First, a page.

The European Commission (DG GROW) has commissioned a study to a consortium led by Dr. Tim Pohlmann and his IPlytics team in cooperation with lead researcher Dr. Justus Baron from Northwestern University. The consortium further includes Dr. Pere Arque-Castells from the University of Groningen, Dr. Amandine Leonard from the University of Edinburgh, and Dr. Eric Sergheraert from Universite de Lille, as well as Darts-ip, part of Clarivate. The consortium is supported by an advisory group that includes industry practitioners, subject matter experts, legal experts as well as judges and academics.
The purpose of this study is to support the EU Commission with providing relevant economic analysis necessary for an Impact Assessment concerning the potential reform of the framework for valuation and licensing of Standard Essential Patents (“SEPs”). The objectives of the initiative are to (i) increase transparency and predictability in the SEP ecosystem; (ii) create conditions for a more efficient SEP licensing; (iii) foster stakeholder-led solutions; (iv) safeguard the level playing field among EU and non-EU stakeholders. This initiative includes actions to (i) enhance transparency regarding SEPs; (ii) introduce a system for independent third-party essentiality assessments under the control of a supervisory body; (iii) provide clarity on various aspects of FRAND; (iv) improve enforcement of SEPs; and (v) designate an Observatory or competence centers to conduct a number of tasks that may be necessary to implement the aforementioned actions.

The study will cover the following topics (among others):

  1. range of costs per license per relevant standard (could be based on case studies) – with identification of the costliest consuming elements (including essentiality and validity and FRAND)
  2. time to negotiate per license per standard (could be based on case studies) – with identification of the most time-consuming elements (including discussions on non-disclosure agreements, essentiality, validity, and FRAND)

    The two points mentioned above (1 & 2) would also cover:

    • for implementers: search and information costs to investigate for which SEPs they need a license, from whom to get this license and under which FRAND terms and conditions;
    • for SEP holders: costs to identify the implementers, the applications and the patents that are likely infringed by implementers and the determination of the FRAND terms and conditions
    • for both implementers and SEP owners: costs related to the examination of essentiality and validity
    • for both implementers and SEP owners: litigation costs, including lawyer fees and expert opinions for the determination of the FRAND terms and conditions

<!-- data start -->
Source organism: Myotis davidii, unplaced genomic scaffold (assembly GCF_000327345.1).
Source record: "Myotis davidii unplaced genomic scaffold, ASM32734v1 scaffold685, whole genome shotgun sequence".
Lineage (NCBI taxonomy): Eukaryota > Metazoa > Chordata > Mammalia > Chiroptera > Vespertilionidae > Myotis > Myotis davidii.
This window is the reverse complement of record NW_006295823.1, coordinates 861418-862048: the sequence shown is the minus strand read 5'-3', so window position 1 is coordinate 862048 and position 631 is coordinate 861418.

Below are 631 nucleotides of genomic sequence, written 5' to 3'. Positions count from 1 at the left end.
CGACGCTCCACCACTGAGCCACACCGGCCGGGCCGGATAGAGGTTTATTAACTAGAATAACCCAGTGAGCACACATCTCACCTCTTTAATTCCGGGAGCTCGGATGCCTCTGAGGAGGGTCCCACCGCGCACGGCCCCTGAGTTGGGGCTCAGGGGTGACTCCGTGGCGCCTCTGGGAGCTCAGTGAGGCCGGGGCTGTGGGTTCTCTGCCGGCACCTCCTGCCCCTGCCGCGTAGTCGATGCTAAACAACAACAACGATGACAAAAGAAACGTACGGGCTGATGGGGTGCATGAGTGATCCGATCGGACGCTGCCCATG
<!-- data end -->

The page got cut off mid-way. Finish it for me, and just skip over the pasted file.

4. number of litigations per initiator (holder/user, specifying plaintiff/defendant), including per jurisdiction, per market sector and per year for the past 10 years, subject matter (essentiality, validity, injunction, FRAND determination), outcome of the litigation.
  5. administrative burden for SEP holders to comply with transparency obligations such as additional disclosure and reporting requirements, provision of claim charts, disclosure of FRAND terms and conditions, the conduct of essentiality checks for one SEP per family or for a selected number of SEPs by an independent third party. The additional disclosure and reporting requirements may, for example, include current patent owner, patent validity, relevant sections of the standard, high-level claim charts, results of essentiality checks, and the licensing programs/terms and conditions.
  6. administrative burden for implementers to comply with transparency obligations related to the use of a standard and licensing obligations, namely, to report to the SDO that it is implementing a specific part of a standard for its products, and/or that it wants a license for these products
  7. analysis as to how these administrative burdens would impact the costs per license and the time to negotiate for both SEP holders and implementers
  8. analysis of the potential impact of the proposed combination of actions on costs for SEPs negotiation and litigation and on the licensing revenue of SEP holders. The combined actions may include a combination of transparency obligations and principles and rules that will clarify the FRAND concept and the enforcement rules to create more predictability and legal certainty in the market
  9. analysis of the potential impact of the proposed combination of actions on the ability and willingness of SEP holders to keep contributing to standardization and the ability and willingness of the implementers to use the standardized technology and to innovate

The consortium has started the work in early December that will be published in a publicly available report next year.

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